Adaptation #127: Still Pretty Close to the Madding Crowd

header127After loving Thomas Hardy’s novel as much as we did, it’s somewhat surprising that we ended up being really happy with Far from the Madding Crowd (2015). There were a few nick-picky things we would have done differently, but the film spurs additional understanding and conversations about the themes and characters that we loved and hated going in.

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For a similar discussions, check out our episodes on Cinderella (the fairytale), Little Women, Frankenstein MD, Jane Austen’s Emma, and Anna Karenina.

SHOW NOTES:

Music by DropVox

Upcoming

Jurassic World

-June 12 (US), June 11 (UK)

-Based on the Jurassic Park franchise, which is based on the books by Michael Crichton

Beauty and the Beast Season 3

-Premieres June 11 on the CW

-Based on the 1987 TV series and the fairytale

Orange is the New Black Season 3

-Premieres June 12 on Netflix

-Based on Orange Is the New Black: My Year in a Women’s Prison by Piper Kerman

Shout Outs

A spoiler-free review by Grace @ Cultural Life (‏@cultureblogger on Twitter)

Main Discussion

Far From the Madding Crowd (2015)

-Written by David Nicholls

-Directed by Thomas Vinterburg

-Starring Carey Mulligan, Matthias Schoenaerts, and Michael Sheen

-Based on the novel by Thomas Hardy, covered on episode #123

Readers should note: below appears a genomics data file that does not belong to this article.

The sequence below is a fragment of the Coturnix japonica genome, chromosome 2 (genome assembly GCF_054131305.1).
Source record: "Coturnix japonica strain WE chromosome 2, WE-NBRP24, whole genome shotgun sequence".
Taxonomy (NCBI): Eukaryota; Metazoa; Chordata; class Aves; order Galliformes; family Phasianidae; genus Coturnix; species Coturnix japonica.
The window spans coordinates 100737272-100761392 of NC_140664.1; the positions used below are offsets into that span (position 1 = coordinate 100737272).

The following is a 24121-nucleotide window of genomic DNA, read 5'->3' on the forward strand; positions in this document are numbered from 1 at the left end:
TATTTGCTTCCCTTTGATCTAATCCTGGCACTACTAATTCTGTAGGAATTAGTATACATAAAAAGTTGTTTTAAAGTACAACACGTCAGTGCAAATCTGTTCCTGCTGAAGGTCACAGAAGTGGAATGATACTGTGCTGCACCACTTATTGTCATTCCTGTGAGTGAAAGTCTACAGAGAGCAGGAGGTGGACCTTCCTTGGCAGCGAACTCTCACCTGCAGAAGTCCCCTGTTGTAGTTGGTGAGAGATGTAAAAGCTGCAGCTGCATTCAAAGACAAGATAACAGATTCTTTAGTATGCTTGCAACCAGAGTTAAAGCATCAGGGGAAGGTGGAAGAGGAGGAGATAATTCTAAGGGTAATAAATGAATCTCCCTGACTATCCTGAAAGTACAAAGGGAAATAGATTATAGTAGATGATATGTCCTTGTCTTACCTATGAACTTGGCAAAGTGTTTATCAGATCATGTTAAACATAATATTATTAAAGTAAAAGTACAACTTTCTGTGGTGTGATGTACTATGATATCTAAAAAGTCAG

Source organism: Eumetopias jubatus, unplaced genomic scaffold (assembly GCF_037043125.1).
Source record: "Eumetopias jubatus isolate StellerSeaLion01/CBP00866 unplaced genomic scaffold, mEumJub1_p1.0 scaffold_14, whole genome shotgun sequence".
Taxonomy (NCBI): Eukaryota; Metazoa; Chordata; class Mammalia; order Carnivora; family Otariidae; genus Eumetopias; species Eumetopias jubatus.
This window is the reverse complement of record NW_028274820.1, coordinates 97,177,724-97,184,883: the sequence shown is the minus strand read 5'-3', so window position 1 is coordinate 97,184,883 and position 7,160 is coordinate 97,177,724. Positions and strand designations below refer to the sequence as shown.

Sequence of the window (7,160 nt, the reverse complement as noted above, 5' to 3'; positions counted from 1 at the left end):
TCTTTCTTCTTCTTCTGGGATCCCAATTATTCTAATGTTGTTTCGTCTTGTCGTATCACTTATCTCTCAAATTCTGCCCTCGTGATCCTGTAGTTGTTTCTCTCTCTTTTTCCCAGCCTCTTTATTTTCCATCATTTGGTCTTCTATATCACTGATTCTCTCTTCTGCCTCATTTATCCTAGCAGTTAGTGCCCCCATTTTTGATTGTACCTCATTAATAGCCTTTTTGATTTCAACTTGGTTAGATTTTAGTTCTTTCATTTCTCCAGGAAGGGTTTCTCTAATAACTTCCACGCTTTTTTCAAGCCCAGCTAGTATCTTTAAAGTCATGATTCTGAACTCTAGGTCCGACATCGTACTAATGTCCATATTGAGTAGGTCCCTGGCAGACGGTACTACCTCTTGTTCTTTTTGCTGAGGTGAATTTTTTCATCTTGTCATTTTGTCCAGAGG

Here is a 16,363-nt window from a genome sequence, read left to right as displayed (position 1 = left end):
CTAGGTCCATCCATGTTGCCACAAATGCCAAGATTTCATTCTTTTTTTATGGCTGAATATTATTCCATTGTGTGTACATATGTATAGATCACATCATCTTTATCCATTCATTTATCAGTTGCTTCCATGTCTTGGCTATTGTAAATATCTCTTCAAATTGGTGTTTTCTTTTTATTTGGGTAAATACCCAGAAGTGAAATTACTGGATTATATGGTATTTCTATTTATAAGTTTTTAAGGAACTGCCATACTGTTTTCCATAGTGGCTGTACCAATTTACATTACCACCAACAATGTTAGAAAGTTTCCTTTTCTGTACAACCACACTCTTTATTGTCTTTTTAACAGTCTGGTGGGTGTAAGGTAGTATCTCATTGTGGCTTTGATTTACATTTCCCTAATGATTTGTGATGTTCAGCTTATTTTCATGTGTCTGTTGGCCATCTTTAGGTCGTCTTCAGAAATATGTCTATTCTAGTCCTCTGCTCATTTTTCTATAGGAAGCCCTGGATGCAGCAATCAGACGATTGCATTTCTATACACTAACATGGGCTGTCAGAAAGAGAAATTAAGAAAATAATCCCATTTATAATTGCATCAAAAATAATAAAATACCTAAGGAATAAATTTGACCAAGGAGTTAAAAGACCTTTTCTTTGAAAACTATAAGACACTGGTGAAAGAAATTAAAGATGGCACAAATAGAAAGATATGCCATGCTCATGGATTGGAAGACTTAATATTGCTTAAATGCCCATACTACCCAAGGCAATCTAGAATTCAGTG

Next episode: Arrow Season 3 and The Flash Season 1
Previous episode: Agent Carter Season 1 and Agents of SHIELD Season 2
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3 responses to “Adaptation #127: Still Pretty Close to the Madding Crowd

  1. got to disagree with your interpretation of the kiss at the end! One of you explicitly says that Gabriel goes in for the kiss after every break, and that isn’t the case. He swoops in at first and they make out for awhile, then they break apart and give each other Significant Looks, and then she goes in. Like, instead of straight up asking “will you marry me?” and her saying “yes”, they imply the question/answer in their make out session, lol. I just really loved it, particularly because it was made obvious that she would have said yes anyway, so I didn’t see it as a violation or in place of a requisite verbal re-proposal at all.

    I’m sorry, I just really loved this movie, in particular because it was deliberately a more sweeping romantic adaptation of the novel.

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